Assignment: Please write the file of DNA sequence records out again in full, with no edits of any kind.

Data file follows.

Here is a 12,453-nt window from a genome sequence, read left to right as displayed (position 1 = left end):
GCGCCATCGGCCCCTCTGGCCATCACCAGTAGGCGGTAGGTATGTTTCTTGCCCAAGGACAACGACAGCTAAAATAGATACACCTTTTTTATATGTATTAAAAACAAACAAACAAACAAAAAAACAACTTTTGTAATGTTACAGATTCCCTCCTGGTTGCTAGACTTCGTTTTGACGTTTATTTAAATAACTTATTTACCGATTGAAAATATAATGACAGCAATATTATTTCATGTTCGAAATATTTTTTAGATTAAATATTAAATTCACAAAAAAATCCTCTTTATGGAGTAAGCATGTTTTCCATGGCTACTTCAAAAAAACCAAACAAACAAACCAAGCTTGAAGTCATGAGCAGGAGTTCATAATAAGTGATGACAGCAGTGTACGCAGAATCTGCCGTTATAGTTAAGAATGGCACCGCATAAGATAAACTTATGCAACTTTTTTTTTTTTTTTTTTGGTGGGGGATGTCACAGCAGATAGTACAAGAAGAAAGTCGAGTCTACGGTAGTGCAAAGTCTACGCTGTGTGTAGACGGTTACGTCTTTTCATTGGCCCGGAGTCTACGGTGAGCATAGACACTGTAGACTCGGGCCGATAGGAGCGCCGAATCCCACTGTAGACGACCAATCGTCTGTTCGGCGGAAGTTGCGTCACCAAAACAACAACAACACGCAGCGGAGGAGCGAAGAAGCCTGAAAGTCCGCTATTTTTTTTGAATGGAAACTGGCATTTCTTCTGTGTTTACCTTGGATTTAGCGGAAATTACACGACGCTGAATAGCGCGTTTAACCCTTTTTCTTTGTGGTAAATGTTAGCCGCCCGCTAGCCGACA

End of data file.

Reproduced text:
Here is a 12,453-nt window from a genome sequence, read left to right as displayed (position 1 = left end):
GCGCCATCGGCCCCTCTGGCCATCACCAGTAGGCGGTAGGTATGTTTCTTGCCCAAGGACAACGACAGCTAAAATAGATACACCTTTTTTATATGTATTAAAAACAAACAAACAAACAAAAAAACAACTTTTGTAATGTTACAGATTCCCTCCTGGTTGCTAGACTTCGTTTTGACGTTTATTTAAATAACTTATTTACCGATTGAAAATATAATGACAGCAATATTATTTCATGTTCGAAATATTTTTTAGATTAAATATTAAATTCACAAAAAAATCCTCTTTATGGAGTAAGCATGTTTTCCATGGCTACTTCAAAAAAACCAAACAAACAAACCAAGCTTGAAGTCATGAGCAGGAGTTCATAATAAGTGATGACAGCAGTGTACGCAGAATCTGCCGTTATAGTTAAGAATGGCACCGCATAAGATAAACTTATGCAACTTTTTTTTTTTTTTTTTTGGTGGGGGATGTCACAGCAGATAGTACAAGAAGAAAGTCGAGTCTACGGTAGTGCAAAGTCTACGCTGTGTGTAGACGGTTACGTCTTTTCATTGGCCCGGAGTCTACGGTGAGCATAGACACTGTAGACTCGGGCCGATAGGAGCGCCGAATCCCACTGTAGACGACCAATCGTCTGTTCGGCGGAAGTTGCGTCACCAAAACAACAACAACACGCAGCGGAGGAGCGAAGAAGCCTGAAAGTCCGCTATTTTTTTTGAATGGAAACTGGCATTTCTTCTGTGTTTACCTTGGATTTAGCGGAAATTACACGACGCTGAATAGCGCGTTTAACCCTTTTTCTTTGTGGTAAATGTTAGCCGCCCGCTAGCCGACA